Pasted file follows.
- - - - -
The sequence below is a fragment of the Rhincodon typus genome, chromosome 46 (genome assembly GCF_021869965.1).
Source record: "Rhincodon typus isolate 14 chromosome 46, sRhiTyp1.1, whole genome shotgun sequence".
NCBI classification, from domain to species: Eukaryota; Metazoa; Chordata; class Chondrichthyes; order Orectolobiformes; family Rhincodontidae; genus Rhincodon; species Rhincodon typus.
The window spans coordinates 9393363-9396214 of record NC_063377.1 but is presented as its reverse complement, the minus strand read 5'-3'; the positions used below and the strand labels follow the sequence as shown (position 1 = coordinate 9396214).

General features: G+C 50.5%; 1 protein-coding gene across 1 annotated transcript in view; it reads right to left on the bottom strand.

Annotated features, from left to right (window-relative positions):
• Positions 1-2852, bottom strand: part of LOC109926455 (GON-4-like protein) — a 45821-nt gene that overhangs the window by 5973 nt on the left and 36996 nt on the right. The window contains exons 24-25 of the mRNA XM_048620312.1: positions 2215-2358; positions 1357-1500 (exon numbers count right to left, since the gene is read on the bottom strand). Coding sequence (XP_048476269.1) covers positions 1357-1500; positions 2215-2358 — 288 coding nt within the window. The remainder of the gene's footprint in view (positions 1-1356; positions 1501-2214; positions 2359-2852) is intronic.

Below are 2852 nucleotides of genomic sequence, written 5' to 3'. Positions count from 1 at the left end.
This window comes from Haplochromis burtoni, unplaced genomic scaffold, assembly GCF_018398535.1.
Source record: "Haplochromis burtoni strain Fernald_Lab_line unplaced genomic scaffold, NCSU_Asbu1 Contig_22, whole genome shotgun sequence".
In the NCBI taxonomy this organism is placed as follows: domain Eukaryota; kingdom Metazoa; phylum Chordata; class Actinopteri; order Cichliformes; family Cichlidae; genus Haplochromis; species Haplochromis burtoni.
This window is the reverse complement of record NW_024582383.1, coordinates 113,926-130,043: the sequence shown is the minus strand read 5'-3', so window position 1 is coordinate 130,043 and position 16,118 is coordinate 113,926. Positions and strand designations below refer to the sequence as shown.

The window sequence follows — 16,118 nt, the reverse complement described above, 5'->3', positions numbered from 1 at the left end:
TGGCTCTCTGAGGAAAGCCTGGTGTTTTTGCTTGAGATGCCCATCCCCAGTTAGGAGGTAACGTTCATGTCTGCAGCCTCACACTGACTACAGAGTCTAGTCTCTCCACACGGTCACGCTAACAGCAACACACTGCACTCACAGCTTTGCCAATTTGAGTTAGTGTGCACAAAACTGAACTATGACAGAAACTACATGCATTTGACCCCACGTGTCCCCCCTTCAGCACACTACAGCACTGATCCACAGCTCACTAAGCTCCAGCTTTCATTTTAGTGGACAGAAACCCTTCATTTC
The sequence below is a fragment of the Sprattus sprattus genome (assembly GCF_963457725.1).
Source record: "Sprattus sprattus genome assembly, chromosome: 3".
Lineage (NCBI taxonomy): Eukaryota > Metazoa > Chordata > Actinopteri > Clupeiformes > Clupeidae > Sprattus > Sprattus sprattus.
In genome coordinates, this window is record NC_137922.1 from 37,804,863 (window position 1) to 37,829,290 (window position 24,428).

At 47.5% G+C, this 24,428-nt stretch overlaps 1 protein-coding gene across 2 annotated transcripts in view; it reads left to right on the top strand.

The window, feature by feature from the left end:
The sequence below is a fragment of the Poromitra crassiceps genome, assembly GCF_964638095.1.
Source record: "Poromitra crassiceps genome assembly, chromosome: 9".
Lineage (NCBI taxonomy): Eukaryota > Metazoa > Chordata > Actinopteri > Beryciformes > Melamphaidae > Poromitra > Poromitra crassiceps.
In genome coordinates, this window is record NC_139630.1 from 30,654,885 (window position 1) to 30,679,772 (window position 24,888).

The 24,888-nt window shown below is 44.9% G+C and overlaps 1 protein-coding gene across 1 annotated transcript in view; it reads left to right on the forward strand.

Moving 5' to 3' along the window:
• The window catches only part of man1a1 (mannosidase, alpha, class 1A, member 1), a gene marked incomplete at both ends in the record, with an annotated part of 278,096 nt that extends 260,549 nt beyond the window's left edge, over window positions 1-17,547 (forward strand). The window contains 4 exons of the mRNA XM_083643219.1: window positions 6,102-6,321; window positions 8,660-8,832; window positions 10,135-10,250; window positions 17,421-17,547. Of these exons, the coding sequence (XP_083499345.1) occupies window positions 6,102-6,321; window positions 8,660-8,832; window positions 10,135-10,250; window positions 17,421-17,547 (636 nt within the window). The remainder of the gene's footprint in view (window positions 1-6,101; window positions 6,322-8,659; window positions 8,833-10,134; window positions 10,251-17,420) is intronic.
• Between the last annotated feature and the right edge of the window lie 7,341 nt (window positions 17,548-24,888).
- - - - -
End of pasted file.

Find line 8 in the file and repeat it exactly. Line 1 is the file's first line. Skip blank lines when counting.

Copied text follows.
Below are 2852 nucleotides of genomic sequence, written 5' to 3'. Positions count from 1 at the left end.